The New Bloomfield, Pa. times. (New Bloomfield, Pa.) 1877-188?, June 05, 1877, Page 4, Image 4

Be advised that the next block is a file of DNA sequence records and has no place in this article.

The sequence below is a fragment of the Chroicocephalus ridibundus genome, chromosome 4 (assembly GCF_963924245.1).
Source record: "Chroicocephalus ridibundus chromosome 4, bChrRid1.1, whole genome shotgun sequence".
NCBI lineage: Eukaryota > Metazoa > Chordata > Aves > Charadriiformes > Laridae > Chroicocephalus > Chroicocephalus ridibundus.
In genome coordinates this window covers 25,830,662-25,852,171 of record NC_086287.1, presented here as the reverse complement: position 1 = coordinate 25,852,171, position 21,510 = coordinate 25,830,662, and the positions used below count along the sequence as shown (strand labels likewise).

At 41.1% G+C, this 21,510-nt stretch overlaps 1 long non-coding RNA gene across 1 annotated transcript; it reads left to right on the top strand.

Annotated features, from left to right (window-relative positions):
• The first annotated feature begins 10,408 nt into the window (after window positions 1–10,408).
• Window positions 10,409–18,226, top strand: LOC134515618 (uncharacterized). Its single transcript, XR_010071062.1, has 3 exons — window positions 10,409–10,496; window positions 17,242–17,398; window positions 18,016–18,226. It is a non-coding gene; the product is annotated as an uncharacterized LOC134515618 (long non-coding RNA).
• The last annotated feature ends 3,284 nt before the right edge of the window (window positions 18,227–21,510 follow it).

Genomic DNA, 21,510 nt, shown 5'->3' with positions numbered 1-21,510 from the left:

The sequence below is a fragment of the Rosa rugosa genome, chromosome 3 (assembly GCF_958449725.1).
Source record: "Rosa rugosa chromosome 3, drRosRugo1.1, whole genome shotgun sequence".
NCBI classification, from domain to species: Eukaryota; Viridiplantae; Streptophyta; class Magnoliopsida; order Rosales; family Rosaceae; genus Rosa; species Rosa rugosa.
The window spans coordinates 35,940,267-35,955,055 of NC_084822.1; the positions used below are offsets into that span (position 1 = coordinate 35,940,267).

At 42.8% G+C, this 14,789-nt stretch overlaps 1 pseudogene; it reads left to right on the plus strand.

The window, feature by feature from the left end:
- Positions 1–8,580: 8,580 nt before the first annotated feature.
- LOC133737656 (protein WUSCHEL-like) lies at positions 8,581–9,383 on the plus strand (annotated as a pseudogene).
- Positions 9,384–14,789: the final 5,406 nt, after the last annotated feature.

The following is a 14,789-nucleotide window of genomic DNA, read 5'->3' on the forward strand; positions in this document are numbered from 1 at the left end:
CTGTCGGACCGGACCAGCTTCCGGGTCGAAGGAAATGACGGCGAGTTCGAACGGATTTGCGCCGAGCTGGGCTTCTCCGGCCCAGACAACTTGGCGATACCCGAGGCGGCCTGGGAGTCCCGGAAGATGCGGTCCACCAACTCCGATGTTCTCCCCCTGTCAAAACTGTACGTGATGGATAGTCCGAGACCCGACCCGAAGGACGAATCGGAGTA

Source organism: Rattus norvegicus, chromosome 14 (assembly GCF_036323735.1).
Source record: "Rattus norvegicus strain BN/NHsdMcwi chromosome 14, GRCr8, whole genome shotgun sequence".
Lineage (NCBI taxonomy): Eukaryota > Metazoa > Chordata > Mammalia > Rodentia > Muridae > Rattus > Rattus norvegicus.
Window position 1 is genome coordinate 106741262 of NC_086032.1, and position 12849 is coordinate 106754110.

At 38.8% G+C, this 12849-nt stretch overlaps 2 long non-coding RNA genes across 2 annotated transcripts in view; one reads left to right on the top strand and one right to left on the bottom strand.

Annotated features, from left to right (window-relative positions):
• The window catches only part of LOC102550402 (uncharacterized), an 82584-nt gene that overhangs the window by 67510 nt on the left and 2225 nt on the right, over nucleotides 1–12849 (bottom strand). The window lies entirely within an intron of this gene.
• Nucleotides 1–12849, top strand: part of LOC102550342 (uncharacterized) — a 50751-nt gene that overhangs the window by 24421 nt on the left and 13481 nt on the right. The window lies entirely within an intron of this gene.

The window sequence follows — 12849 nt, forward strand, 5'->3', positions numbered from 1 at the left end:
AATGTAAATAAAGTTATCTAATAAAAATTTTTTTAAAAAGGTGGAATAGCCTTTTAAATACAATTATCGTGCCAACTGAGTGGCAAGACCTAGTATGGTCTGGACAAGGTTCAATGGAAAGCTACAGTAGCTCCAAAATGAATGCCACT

THE TIMES, NEW BLOOMITELD, PA.; JUNE 0, 1877. THE TIMES. New Jiloom field, June If, 1S77, NOTtCK TO ADVEItTISEHS. No Onl or Strrcotypo will be Inserted In this rper unless UirUt face and on meUl hue. tW-Twenty per cent. Ihipiw of reprnlar rates, will be ohswod for dvorttsmeut et tu IJoubio Column. KOTICB TO Bt)BPrniBERS. J,ooh t the flaiires on the Intinl of yonr rrer. oBollitnrrBtrll von the dnto lo whlr.li yninsub- cvlptloiitsr-nld. Within weeks alter money 1; nt, see If the date la ehausrcd. ho other rooolit la necoeaai-y. OUR CIRCULATION. ;v.r iha nforninl !on of ndvertlsersand others who may be interested in know ing, we will state thnt the present circu lation of The TniES lsbctween eighteen hundred and nineteen hundred copies each week. Ex-Fresident Grant arrived in Liverpool on the 28th ult. He was re ceived by the Mayor who extended to him the hospitality of the city which General Grant accepted. , The Republican State Central com mittee, assembled at Harrlsburg, Ta., Wednesday, decided to hold the State Convention at that place on the 29th of next August. At Montreal, Canada, a very im portant decision was made last week by the Court, which mulcted in $500 dam ages and costs member's of the Stone cutters' Association who conspired against non-union fellow-workmen. This la a decision that will have the ef fect to check the interference of trade union members with those who do not belong to their organization in the Do minion at least . It seems to be better in Rome cases to be an Englishman rather than a citizen of the United States. During the in famous attack on Judge Chisholm and his family in Mississippi, there was one man killed who was a British subject. That government is already asking for Information on the subject, while neither the State nor our National government has as yet taken any steps to punish the assassins, or prevent a recurrence of the outrage. , ., . : Ox last Monday in the Presbyterian Assembly at Chicago, the Committee on Church Extension made a report, show ing gross receipts of $100,000, and a cash balance of 520,000. One hundred and seventy-two churches have been erected during the past year, with an average paid to each church of $500. Four hun dred and fifty-two churches have no house of worship, but depend on the Board of home missions. The Board needs $150,000 for next year, and appeals to churches to raise it. A Boston paper has the generosity to pay Philadelphia the following hand some compliment : There is one thing that is.beyond all dispute, and that Is the go-aheadness of the Philadelphians and Pennsylvanians of late. They carried the Centennial along with wonderful tact and persist ent energy; they have returned the ' million and a-half loan to the United States government ; have secured a Per manent Exhibition, unexcelled by any in the world; and now they have organ ized an association to promote the ex porting of American manufactured goods of every description. One of the causes . which drove the Central Railroad of New Jersey into the hands of a receiver has just come to light. For the past four years the com pany has been systematically robbed of over one hundred dollars daily by a combination consisting of ferry masters, conductors, ticket agents, respectable residents of Jersey City and Newark, and merchants whose places of business are on the streets near the ferry. The number of men banded together, and their apparent respectability and stand ing in society, for a time defeated the efforts of detectives to fasten guilt ou them, but last Monday night two of the leading spirits of the affair, one said to be a trusted official of the road, were' arrested at Newark. Details of this systematic robbery will probably be made public within a short time. Prisoners' Rights. Judge Biddle, of Philadelphia, has in formed the District Attorney that he would not hear any case where the com monwealth was not represented by its proper officer. He a'dded : "In the criminal courts the only offenses tried are those against the Commonwealth, and they are not to be prosecuted to suit the vindictiveness of private suitors, but the demands of public justice. The of. fleers of the Commonwealth are under the obligation of an oath to see that the prosecution is conducted with that view alone, and they ure responsible to the law for its proper performance. A pris oner in our Stute is entitled to imparti ality from the prosecuting officer as well as from the Judge and Jury. When the District Attorney desires to associate private counsel with himself in the pros eeutlon, for publio reasons, permission can always be obtained from the court. The Old Three Cent Coin. . A Washington dispatch last Thursday stated that the small three cent pieces coined in 1853, which disappeared with the other silver coins when the fractional paper currency was Issued, are now coming back Into circulation in such quantities as to prove a source of great annoyance to postmasters in different sections of the country. Bo troublesome have they become that the Post-ofllce Department has issued a circular in forming postmasters that these, with the other minor silver, nickel and cop per coins of the United States are re deemable when presented in sums of twenty dollars or any multiple thereof to the Mint In Philadelphia, the Treas urer of the United States, or to any Assistant Treasurer. Thieving Officials. The auditors appointed by the county Court a year ago to make an audit of the Luzerne county finances for the past seven years, have finished their labors, and the report reveals a record of official dishonesty unparalleled In the previous history of the county, and shows how, for seven years past, the commissioners, treasurers, sheriffs, clerks and others, have stolen, boldly, large sums from the treasury. The thefts took all possible shnpes, such as bogus contracts, changing rec ords, altering figures, retaining taxes, &c. Positive proof was furnished, by the auditors of $50,000 Stolen from time to time, but the full amountof the seven1 years steal will doubtless reach $100,000. Some of the dishonest officials, Includ ing an ex-treasurer, three county com missioners, a clerk and a former auditor, have been already con victed and are now in prison. The people are determined to bring the perpetrators of these crimes to justice. Attempt to Murder a Family. Philadelphia, May 28. Theresa Weiss, aged 45 years, was arrested to day charged with attempting to poison the family of Mr. Slegel, No. 215 George street, by sprinkling corrosive sublimate over some strawberries, butter and other articles of food, and also putting some of It in a pitcher of milk which was to be used by the family for supper. Rosa Bishop, aged 18, saw some of the poison adhering to the pitcher and swallowed a mouthful of the milk. Mrs. Knew, who resides in the house, also tasted the milk. They were both seized with a burning sensation in the stomach, but receiving medical aid were soon relieved. Quite a large quantity of the posion was found on the person of the prisoner. She had some difficulty with the family, which led Mr. Seigel to serve on her a notice to leave the premises. A Short Wedded Life. On Sunday, April 1st, 1877, Rev. Abram Long,' Pastor of the Bethel Church In Donegal township, was called to the house of Mrs. Beatty to unite In holy wedlock John Eichly, Jr., to Martha Beatty. The wedding ceremony was performed and to the dismay of every one (says the groom) the bride re. fused to further sanction the marriage by insisting on living separately from her husband. Over a month has elapsed since the happy (V) event, and now the groom appears in a card which we pub lish elsewhere, warning the publio not to trust his wife on his account as he will pay no debts contracted by her. The groom is not 20 years old while the lady is 20. Marietta Time. A Very Sad Case. Two children (a girl and a boy) of Ja cob F. Mentzer, of Lancaster, died sud denly of something like diptheria, and were buried last week. During the double interment a gang of drunken rowdies fought in an open Held adjoin ing theburying-ground, interrupting the funeral services by horrible paths and imprecations, for which several of them were arrested. The parents had scarcely returned home when the third child died of the same disease as the first two. A Novel Will Case. Honesdale, Pa., May 29. The Fos ter will case, which from its novel feat ures excited such wide Interest through. out this section of Pennsylvania.has been decided against the contestants. This was the case in which Isaac P. Foster, a wealthy citizen of this village, died, and no will was found. W. H. II. Foster, a son, Insisted that the deceased had made a will, and the alleged document was re produced by C. S. Minor from notes given him by the deceased, from which the missing will had been drawn. This was admitted to probate by Register Barnes. It deviBtd the bulk of the prop erty owned by the testator to his son W. H. Foster, leaving a comparatively small portion to bedivided among a large number of heirs. These latter appealed from the decision of the register , and contested the document, which they de clared was no will, taking the ground that Mr. Foster had destroyed the will he made previous to his death in Decem ber last. The case came up at the May session of the county court, and the de rision of the register in admitting the document to probate was affirmed, the will reproduced being held to be a valid Mill. Judge Dreher, before whqm, most of the Molly Mogul res were tried, deliv ered the opinion. Associate Judge Av ery dissented from the decision. The case will doubtless be carried higher. 3T A deacon In one of the Newburg churches was deeply Interested in the sermon last Sunday night. He sat In the corner of his pew, two little boys came next, and beyond them was a sharp-vlsaged woman. He leaned back, rested his arms on the back of the seat, touched somebody's hand, and, suppos ing it to be a child's fist, covered it with his own and pressed it. Suddenly the lady In the pew shrieked; "You had better look out ; I'll slap your face ;" and the bewildered deacon received a stinging blow across the mouth. The deacon sought refuge in the open air, and the congregation gossiped after the benediction. Who Owns this Gold I A man in Dearborn county, Ind., bought a house and some land of anoth er, and in tearing up the floor of the house found" $1,400 In gold, which the former owner had hidden there, and for got to remove when he sold the proper ty. The finder insists that this is one of the appurtenances thereunto appertain ing. The former owner resists this in court. A Heavenly Show. Albany, N. Y., May 28. There was one of the most extensive displays of aurora borealis here to-night ever seen in this section. The atmosphere was so strongly impregnated with electricity that communication was kept up for some time with New York, Boston and Montreal over the Western Union tele graph wires without the use of the bat tery. The sky was brilliantly illumina ted. Miscellaneous News Items. Montreal, May 80. Another disastrous conflagration occurred at one o'clock this morning, by which about sixty houses were destroyed and about the Berne number of lamilies rendered homeless, IW The daughter of ex-Governor Henderson, of lexas, has died from the exposure and anxiety of being lost in the woods, witn tier almost belpless lather, and going two days witnout lood. tS Frederick Vilkinuinc;, a German. aged thirty-three years, hanged himself a tew days since in jNew York city, because ills partner in business cbarged liim with defalcation in regard to a saloon Haktford, Ct, May 80. Mrs. Lydia huorman, ot .Uerby, sentenced to the state prison for life for poisoning ber husband and six children, escaped from the prison at Wethersfleld last night. Sue had served about four years and a half. GET A lady entered the famous Temple place establishment the other day and ask ed, " la tula tue store wbore so many girls have been married ?" " Yes, ma'am." "Well, x wonder if 1 could cot a situation here for my daughter. " Boston Advertis er. tW Norwicli Bulletin says: There was a balky uorse on Alain street tue other dav and the owner, a stranger, loft him and went off to get a cigar. When he came back he remarked that the animal remind ed him of an orphan because he'd got no l inner. A fine looking Vermont youth tried on a suit of clothes in Brattleboro', and asked tue dealer to let mm so to the door to show thom to hi mother. It is presum ed the mother liked them, as he did not come back. If he had left his address the dcalor would take steps to know definitely. tS" John Redding, of Eldorado, .Blair county, hired at couple of tramps to help , ; ! ii. l r.i . . win wiwi ms miiu wuik. iney worked satisfactorily for several days, when Mr. Redding paid them off. The next morning tuey were missing as wen as twenty-nve aouars in money and some wearing apparel tW Henry Riddler, of Quincy, 111., arriv ed in New York on the 15th ult. lie dis appeared on the 17th and has not sinoe been heard from. As Mr. Riddler was known to have a large amount of money on his per Bon, the hotel people fear that he has met with foul play. CUT The Johnstown Tribune chronicles the arrest of William W. Kinlngor of Tay. lor township, Cambria county, on the charge of having criminal intercourse with a ten-year old daughter of a man named Keefer, and to whom the child la now enciente. A remarkably cool-headed and fear- loBs woman of Covington, Ky., in order to prevent her dog, which bad suddenly gone roao, irora running loose ana biting any body, got it into the house and held it down by the throat for more than two hours until her husband came home. The dog was then taken to the river and drowned. IW The Winston, N. C. Sentinel says a child in this vicinity was lost week stung or bitten by a locust, and died from the effects two days afterwards. We have heard of a similar case which occurred here years ago, when a negro, belonging to tho late C. L. Banner, was stung by one of theBO insects and died two hours after wards. t3T Fittsfiold, Mass., bad a remarkable elopement ou Thursday. Early in the morning a little son of James Carver, aged three years and a half, and a three-yenr-old daughter of Bnmuel Parker were missing, and after a vain search in the neighborhood, they were found late in the afternoon taking dinner at a house in Ponf oasno, tnree mues ana a uan irora tueir homes. tA little daughtor of Noah G. lTnrsev. a farmer, residing near Maytown, Lancas ter county, was burned to death recently. Her mother had been engaged killing caterpillars, with burning rags. Tie fire notuelng smliciont, she sent tue girl for oil, , which the latter poured on some rags on fire. The oil burst into a flame, and the Ore was communicated to the child's dress. Death followed iu a few minutes. tW William Long more familiarly known as " Old Uncle Billy Long" of Pennfleld, Clearfield county, wbo is one of the pioneers, and has always made his living by hunting, while out a mile or two from tnat place recently, came across a gray wolf with five young ones. In the evening he returned and captured all the young ones while the old wolves were away hunting food. He has them in his posses sion now, and is highly delighted with the brood. tW A man named Steam, of Huntingdon county, was induced to go through a cere mony which he was informed would make him a full Hedged Mason. After he had been initiated he was in the most exuber ant mood in the belief that he bad been made a member of the order. He soon learned that he had been duped, and now he is bringing suit against the parties who put him through the trying ordeal of tho bogus Initiation for assault and battery. tW Miss Ida nawley, of Ilornellsville, Steuben county, aged twenty, committed suicide by drowning a few days ago. She left a paper setting forth ber reasons for refusing to live, in which she writes that sue was young and healthy tuat she had never felt the lack of love, of friends, of food or clothing. She voluntarily abandon ed life, as she says, from " a deep seated conviction that it was not worth living ; a prospect of a life beyond the world which this is but a preparation for, beiug vague and chimerical." tW K Glastonbury, Conn., butcher named G rover essayed the role of a snake charmer the other day, but he won't try it again immediately. Home one had caught a big rattle-snake and was exhibiting it in a box, when G rover, remarking that lie wasu't scared by that kind of cattle, took the reptile out of the box and performed a variety of dare-devil tricks with it, wind ing it around bis neck and putting its head in his mouth, and finally bit the snake on the throat. This was too much for the ophidian's forbearauce,and it instantly bu ried its fangs in Grover's cheek. This close d the entertainment, and by keeping U rover stutied full ot gin lor tue rest ot the day, his friends managed to save his life. Baltimore, May 27. This afternoon Mrs. JJucboslay, wife of J no. JJucboslay, a Bohe mian, in the enjoyment of a prosperous business, requested him to accompany her to Baltimore Cemetery to adorn the grave of ber husband with turners, lie declined, and, as on previous occasions, appeared melancholy at her attention to the memory of ber former spouse. She went to the cemetery, however, strewed the grave with flowers, and spent several hours in the grounds. On returning she found the house closed. An entrance was forced, and the corpse of Duchoslay found hanging to a wardrobe. The body was warm when found, but efforts to restore animation fail- Mr. Duchoslay was fifty-two years old. Barah C. Cregg was a graduate of (Jane mil College : un tue lira ot (Septem ber, 1876, she was married to George Elliott, contrary to the wishes ot her father. Two days latter, the father of Mrs. Elliott killed George Elliott. The Sheriff and posse tried to arrest Cregg, he resisted, and they shot and killed him. After the death of her father, Mrs. Elliott made her home with the family of her deceased husband. At the time or her suicide, no one was about the house except the mother of ber deceased husband and a little girl. The little girl went into the room where Mrs. Elliott was, and said she wanted to go to sleep. Mrs. Elliott in duced her to go out by promising to give ber nice dresses and ribbons, and tuen she shot herself in the heart. The Dictionary as an Instructor. We notice as a matter well worth mentioning that at the recent great pub lishers' trade sale In New York, tho books that were most in demand and brought the best prices were Webster's Dictionaries, from the famous Quarto to the neat and handy pocket edition. This fact Is a good indication of the almost universal popularity of these books, and of the growing publio de mand for them. It Indicates also a fact of far greater importance, and that is the interest tho people are taking in the study of their own language. This is encouraging, as there is no branch of education that is now and has been so much neglected as the common branches of spelling and denning. It is often as tonishing and grievous to see how grosslv ignorant are children and youth and even men and women, of the or- thogiaphy, pronunciation and meaning of ordinary words and phrases. They cannot express their thoughts for the want of words, and often they express thoughts very different from what they intend, because they do not understand the words they employ. And very fre quently, from the same cause, they take no idea, or wrong Ideas, from what they read or near. The remedy for these evils is the proper training in the study of words.by the use of the Dictionary, and this train ing should begin as soon as thechild can distinguish between one word and an other, and continue Indefinitely. The apparatus for this study should.of course be the most complete and thorough to be had, and this is abundantly supplied in Webster's Dictionaries, which are justly recognized, wherever our lan guage is spoken, as the standard author ity hi English. Parent and teachers can in no other way so effectually or so cheaply promote the educational interests of their children, when of suitable age, as by putting in their hands any one of Webster 8 ecnooi Dictionaries, lor utiuy use in connection with the study of their lessons, and by placing on the family center table, or the teacher's desk as the authorative guide and standard, a copy of the Unabridged. The unabridged contains 8,000 Illustra tions, over 114,000 words In Its vocabu laries, and 10,000 words and meanings not in any other Dictionary ; theabrldg ed editions comprise ' the Primary,' wnica nas uie largest scale, ana whlcli 1ms some capital rules for spelling. "The Common School" Is similar, but larger, with tables of synonyms, Ac. " The High School," still fuller, with many useful tables', "The Academic" and " Counting-house" for advanced schools and for general home and business use. i ne latter lias some specially valuable commercial and financial tables. The little " Pocket" edition, with its bright gilt edges and morocco binding. Is trulv an invaluable pocket companion. It contains more man in,ooo words, rules for spelling, many abbreviations, words and phrases, proverbs, etc., ordinarily met with in the Greek, Latin and Mod ern languages. Whether it Is convenient or not to have copies of any of the other books of the series, we certainly recom mend mat an snouiu possess a copy of the Pocket, which, when not otherwise obtainable, may be had by mall, by in closing $1.00 to the publishers, Messrs. 1VIKON, J5LAKEMAV, TAYLOR ft CO., 138 and 140 Grand Street, New York. See Schwartz's Advertisement. Onlv a Fin. T havn rppplvpH annttier lot of good colors of the 61 cent prints. jjois oi otner jmp, w uvoub are also in Store and for sale at a barcnin. Call and see them. - F. Mortimer. TO C0NSUMTIVES. The advertiser, having been nermanentlv cured! of that dread disease, Consumption, by a simple remeuy, is anxious 10 mane Known to nis ienow sufferers the means of cure. To all who desire It, lie will send a copy of the prescription used, (free of charge), with the dlrecftonsfor preparing and using the same, which they will And a Sure Cure for Consumption, Asthma, Bronchitis, e. Parties wishing the prescription will please address, Rev. E. A. WILSON, 2aGmos 191 1'eun St, Wllliamsburgli.New York PIMPLES. 1 will mall the recipe for preparing a simple Vegetable Bat.m that will lemove Tab, FKECKXIC8, PIMPLES and Blotches, leatlng the skin soft, clear and beautiful; also Instruc tions for producing a luxuriant growth of hair on a bald head or smooth face. Address, en-clos-ng 10 cents, BEN. VANDELP & CO., Box 6121, No. 5 Wooster St., New York. 10a52 6mos. ERRORS OF YOUTH. A GENTLEMAN who suffered for years from Nervous Debility, Premature Decay, and all the effects of youthful Indiscretion will, for the sake of suffering humanity, send free to all who need it, the recipe and direction for making the simple remedy by which he was cured. Sufferers wishing to prottt by the advertiser's exitlence can do so by addressing In perfect confidence. JOHN B. OGDEN, 42 Cedar St., New York. 10aS2 6mo9. VtJ" What a blessing to the poor wonld be sncb a wholesome purifier and preventive of contagion as Glenn's Sulphur Soap, conld it be distributed among them. Why don't some philanthropist act on this hint. Depot Crit tenton'e, No. 7 Bixth Avenue, New York. Hill's Hair and Whisker Dye, black or brown, 50 centfi. 23 lm ASSIGNEE'S SALE OF VALUABLE REAL ESTATE. The undersigned, asslpnreof James Irvln.wll offer for sale, by outcry, on the premises, about miles southwest, of Ickesburg, in Saville township. Perry county, Pa., on TUESDAY, THE 12th OF JUNE, 1877, at 10 o'clock. A. SL, the following described real estate, to wit: NO. 1, A TRACT OF LAND, situate In the township of Saville aforesaid, ad joining lands of John Irvine, William Irvine, Win. Ktambaiigh, Samuel Evnl and Samuel Rice, Sr., containing ISO ACRES, having tkereon erected a fine BRICK COTTAGE DWELLING IIOUSE, to whl ch Is attached all the modern home com forts and conveniences, In the midst ot pleasant' surroundings and climate, and along the public road leading from Ickesburg to Blain. Aim, a good, commodious frame Bank Barn, with conve nient appliances, and water In the barn-yard, with all outbuildings necessary to a first-class farm. This Is the Mansion farm and Is nnderthe high est state of cultivation, with everything In per. feet order. Excellent post and rail fence sur rounds the property, and from the door of tho Mansion the whole farm may be readily seen. Four Hundred Apple Trees, from which over 1,000 bushels of apples of the best and most marketable kinds were gathered last year: THRKK HUNDRED PEACIIand FIF TY PEAR TREES, a tine, healthy vineyaid, con taining X acres of ground, of the oholcest varie ties of grapes, ana small fruits, raspberries, strawberries, eto., are among the many virtues connected with thlstract of land to recommend It to purchasers. F.vcrythlng Is so arranged in connection with the place that all that will be re quired for an Industrious man will be to go ahead and make money, as there are no necessary re pairs needed for the next ten years. NO, 2, A TRACT OP LAND, contiguous to No. 1, adjoining lands of William ShoalT Christopher Waggoner's heirs Kll Smith, John Stone's heirs, and John Irvine, containing ISO ACRES, ot which about thirty acres are cleared, having thereon erected a log DWELLING HOUSE and a Plank Dwelling House. , No. 3, A Tract of Woodland, contiguous to No. 2, adjoining lands of James Elliott's heirs, WilMam Shoal and other lands ot James Irvine, containing 60 ACRES, and having thereon erected a LOU llUUSE. Also another Tract of Woodland, adjoining lands of William Fuller, David Sweger, Mrs. Snyder, and other lands of James Irvine, containing 20 ACRES, more or less, and having thereon erected A GOOD SAW MILL. The attention of purchasers Is directed to this property as It Is an Investment bound to remuner ate, and possessing superior advantages in eveiy respect, Is one of the most desirable farms in ferry vuuuiy. TERMS OF BALE: Ten per cent, of the pur cliaae money to be paid wheu the property is stricken down, one-half of the balance on 1st of April. 1H78, when posMeasion will be given and the deed delivered, and the balance ou the 1st day of April, 1879 the unpaid balance at the time of the delivery of the deed lo be secured by Judgment wmub wi lUirimillDID aair. THOMAS H. MILLIGAN, Newport, Pa , May 15. ts. Assignee.